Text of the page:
Patience is a virtue when it comes to deciding whether to switch therapies for individuals with metastatic nonâ€“small cell lung cancer who appear to be progressing on an EGFR-targeting regimen.
Geoffrey R. Oxnard, MD
Patience is a virtue when it comes to deciding whether to switch therapies for individuals with metastatic non—small cell lung cancer (NSCLC) who appear to be progressing on an EGFR-targeting regimen, according to Geoffrey R. Oxnard, MD, a Dana-Farber Cancer Institute researcher who has made resistance mechanisms a focus of his work.
Although patients typically develop resistance after taking an EGFR tyrosine kinase inhibitor (TKI) for a median of 9 to 14 months, the matter of when to change therapy is a “nuanced question” complicated by the heterogeneous nature of progression, Oxnard said, who also is an assistant professor at Harvard Medical School.
“How do we know when a patient has developed ‘treatment failure?’” Oxnard said during a presentation at the 10th Annual New York Lung Cancer Symposium.
Typically, clinicians would consider that a patient is failing treatment if he or she is complaining of or developing toxicities from the existing regimen, exhibits new cancer-related symptoms, or shows signs of further progression such as new sites of metastasis or rapid tumor growth, Oxnard said.
Those broad criteria, however, may not provide an answer for patients with NSCLC on anti-EGFR therapy. Oxnard and colleagues conducted a retrospective study of 92 patients who had received first-line erlotinib in clinical trials and experienced progressive disease as defined by RECIST criteria.1 They found that among 42 patients with an EGFR-sensitizing mutation, 21 (50%) were able to delay a change in systemic therapy for greater than 3 months.
A personalized approach should be used to determine the next steps for this patient population, Oxnard said. The choices including continuing TKI therapy, palliative radiation to the brain or bone if appropriate, thoracentesis/pleural catheter, or possibly a wedge resection or stereotactic body radiation therapy.
Oxnard said he considers changing therapies under these circumstances: (1) new metastatic sites of disease such as the development of brain or liver metastases; (2) cancer-related symptoms such as pain, cough, or dyspnea; (3) rapid growth of tumor burden including the risk of impending symptoms; (4) the availability of a “compelling” targeted therapy that may provide a greater benefit than chemotherapy.
He also advised clinicians to consider a rebiopsy of the tumor to determine whether analyzing the mechanisms of acquired resistance would lead to an actionable finding. He said rebiopsy results may yield “clinically relevant” findings such as the EGFR T790M resistance mutation, MET amplification, or transformation to small cell lung cancer. Other aberrations such as HER2 amplification and BRAF V600E mutations are “biologically interesting” but have not yet been translated to clinical practice in NSCLC.
Among approximately 1 in 20 patients, EGFR-mutant NSCLC will transform into small cell lung cancer with an EGFR mutation, Oxnard indicated. He said these patients are candidates for chemotherapy upon progression, with reports of responses to platinum/etoposide therapy.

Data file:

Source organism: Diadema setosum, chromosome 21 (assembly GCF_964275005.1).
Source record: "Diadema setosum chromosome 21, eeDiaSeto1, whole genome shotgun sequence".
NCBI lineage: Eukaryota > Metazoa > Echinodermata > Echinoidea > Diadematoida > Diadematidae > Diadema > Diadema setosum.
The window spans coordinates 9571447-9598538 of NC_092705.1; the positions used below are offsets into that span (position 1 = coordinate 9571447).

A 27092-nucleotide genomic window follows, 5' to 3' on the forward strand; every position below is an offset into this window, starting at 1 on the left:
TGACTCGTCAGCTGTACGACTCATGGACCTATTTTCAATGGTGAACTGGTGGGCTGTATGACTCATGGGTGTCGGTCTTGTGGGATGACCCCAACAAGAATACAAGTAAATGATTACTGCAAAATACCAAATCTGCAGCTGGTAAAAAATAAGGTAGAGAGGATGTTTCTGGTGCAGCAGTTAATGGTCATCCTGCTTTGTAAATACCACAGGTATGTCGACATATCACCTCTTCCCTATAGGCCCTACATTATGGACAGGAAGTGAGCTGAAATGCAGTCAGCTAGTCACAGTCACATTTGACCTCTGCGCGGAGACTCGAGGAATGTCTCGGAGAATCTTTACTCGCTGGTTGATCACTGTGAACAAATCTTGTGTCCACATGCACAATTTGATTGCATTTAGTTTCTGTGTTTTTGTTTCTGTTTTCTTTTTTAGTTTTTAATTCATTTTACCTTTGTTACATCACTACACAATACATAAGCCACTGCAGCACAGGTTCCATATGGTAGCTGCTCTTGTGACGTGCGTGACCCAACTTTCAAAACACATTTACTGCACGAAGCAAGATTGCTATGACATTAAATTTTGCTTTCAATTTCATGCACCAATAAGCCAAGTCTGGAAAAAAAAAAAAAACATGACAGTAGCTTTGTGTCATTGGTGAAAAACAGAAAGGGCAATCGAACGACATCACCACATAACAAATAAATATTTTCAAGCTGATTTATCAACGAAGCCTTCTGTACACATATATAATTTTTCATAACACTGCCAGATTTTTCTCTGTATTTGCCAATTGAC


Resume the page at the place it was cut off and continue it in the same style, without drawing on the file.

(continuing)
The emergence of the T790M resistance mutation to anti-EGFR therapy is far more common. This mutation has been detected in 50% to 60% of rebiopsies, and its presence confers a relatively favorable prognosis compared with patients whose tumors are T790M negative.2
“Such patients are ideal candidates for clinical trials,” commented Oxnard.
Researchers are currently designing therapies to attack the EGFR T790M mutation. The most advanced agents in terms of clinical development are rociletinib (CO-1686) and osimertinib (AZD9291). The FDA has granted a priority review to both agents for patients with NSCLC with the T790M mutation following prior administration of an EGFR TKI.
Oxnard said that rebiopsy of patients with acquired resistance has proved to be feasible but that plasma-based genotyping with cell free DNA “has the potential to replace some rebiopsies.” Two methods currently available are use either digital polymerase chain reaction or next-generation sequencing.
Researchers also are studying ways to target MET-mediated resistance, which is believed to occur in 10% to 20% of cases, Oxnard said. He is leading the TATTON trial, a phase Ib study that is seeking to determine whether combining TKIs that target EGFR and MET would be an effective strategy.3 One facet of the multiarm trial is evaluating osimertinib plus the MET inhibitor savolitinib (AZD6094).
Beyond the investigational therapies currently in the works, standard-of-care chemotherapy offers a viable option, Oxnard indicated. He pointed to the results of the IMPRESS trial, which he said was the first phase III trial for patients with acquired resistance to anti-EGFR therapy.4 The trial evaluated cisplatin plus pemetrexed with or without gefitinib in 265 patients with EGFR mutation-positive disease who had progressed on gefitinib.
The trial found that continuing gefitinib in addition to chemotherapy did not confer a statistically significant advantage in progression-free survival. Overall response rate was approximately 32% in the gefitinib arm compared with about 34% for chemotherapy alone.
“The lesson here is chemo works,” said Oxnard. “… It is a good therapy for our patients with acquired resistance.”
Although patients may clamor for a new regimen, particularly if they have heard about emerging immunotherapies, platinum doublet remains the standard of care for T790M-negative resistance, Oxnard noted. “We shouldn’t withhold that from patients because they’re desperate for something different,” he said.